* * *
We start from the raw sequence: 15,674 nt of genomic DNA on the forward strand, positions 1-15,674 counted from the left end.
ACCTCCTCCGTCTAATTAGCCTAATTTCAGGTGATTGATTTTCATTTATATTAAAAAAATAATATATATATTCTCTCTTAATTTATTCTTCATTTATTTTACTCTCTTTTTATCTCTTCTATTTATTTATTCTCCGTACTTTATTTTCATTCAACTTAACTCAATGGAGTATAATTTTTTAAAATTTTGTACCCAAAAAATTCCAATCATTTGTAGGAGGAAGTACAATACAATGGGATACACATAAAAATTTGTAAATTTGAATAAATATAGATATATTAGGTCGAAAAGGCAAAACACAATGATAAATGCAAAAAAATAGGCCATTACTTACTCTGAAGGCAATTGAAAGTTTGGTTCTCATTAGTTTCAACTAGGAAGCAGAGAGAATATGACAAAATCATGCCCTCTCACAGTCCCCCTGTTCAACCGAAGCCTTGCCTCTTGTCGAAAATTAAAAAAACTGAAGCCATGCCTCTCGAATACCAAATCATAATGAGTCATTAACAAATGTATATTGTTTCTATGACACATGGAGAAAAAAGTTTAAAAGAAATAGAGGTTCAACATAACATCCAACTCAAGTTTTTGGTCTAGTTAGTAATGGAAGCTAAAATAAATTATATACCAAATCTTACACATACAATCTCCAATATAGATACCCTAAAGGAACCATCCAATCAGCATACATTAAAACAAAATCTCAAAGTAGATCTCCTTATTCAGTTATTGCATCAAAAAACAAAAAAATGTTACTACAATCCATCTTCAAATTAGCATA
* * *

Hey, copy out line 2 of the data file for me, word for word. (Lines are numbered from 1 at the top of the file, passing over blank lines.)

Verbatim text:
ACCTCCTCCGTCTAATTAGCCTAATTTCAGGTGATTGATTTTCATTTATATTAAAAAAATAATATATATATTCTCTCTTAATTTATTCTTCATTTATTTTACTCTCTTTTTATCTCTTCTATTTATTTATTCTCCGTACTTTATTTTCATTCAACTTAACTCAATGGAGTATAATTTTTTAAAATTTTGTACCCAAAAAATTCCAATCATTTGTAGGAGGAAGTACAATACAATGGGATACACATAAAAATTTGTAAATTTGAATAAATATAGATATATTAGGTCGAAAAGGCAAAACACAATGATAAATGCAAAAAAATAGGCCATTACTTACTCTGAAGGCAATTGAAAGTTTGGTTCTCATTAGTTTCAACTAGGAAGCAGAGAGAATATGACAAAATCATGCCCTCTCACAGTCCCCCTGTTCAACCGAAGCCTTGCCTCTTGTCGAAAATTAAAAAAACTGAAGCCATGCCTCTCGAATACCAAATCATAATGAGTCATTAACAAATGTATATTGTTTCTATGACACATGGAGAAAAAAGTTTAAAAGAAATAGAGGTTCAACATAACATCCAACTCAAGTTTTTGGTCTAGTTAGTAATGGAAGCTAAAATAAATTATATACCAAATCTTACACATACAATCTCCAATATAGATACCCTAAAGGAACCATCCAATCAGCATACATTAAAACAAAATCTCAAAGTAGATCTCCTTATTCAGTTATTGCATCAAAAAACAAAAAAATGTTACTACAATCCATCTTCAAATTAGCATA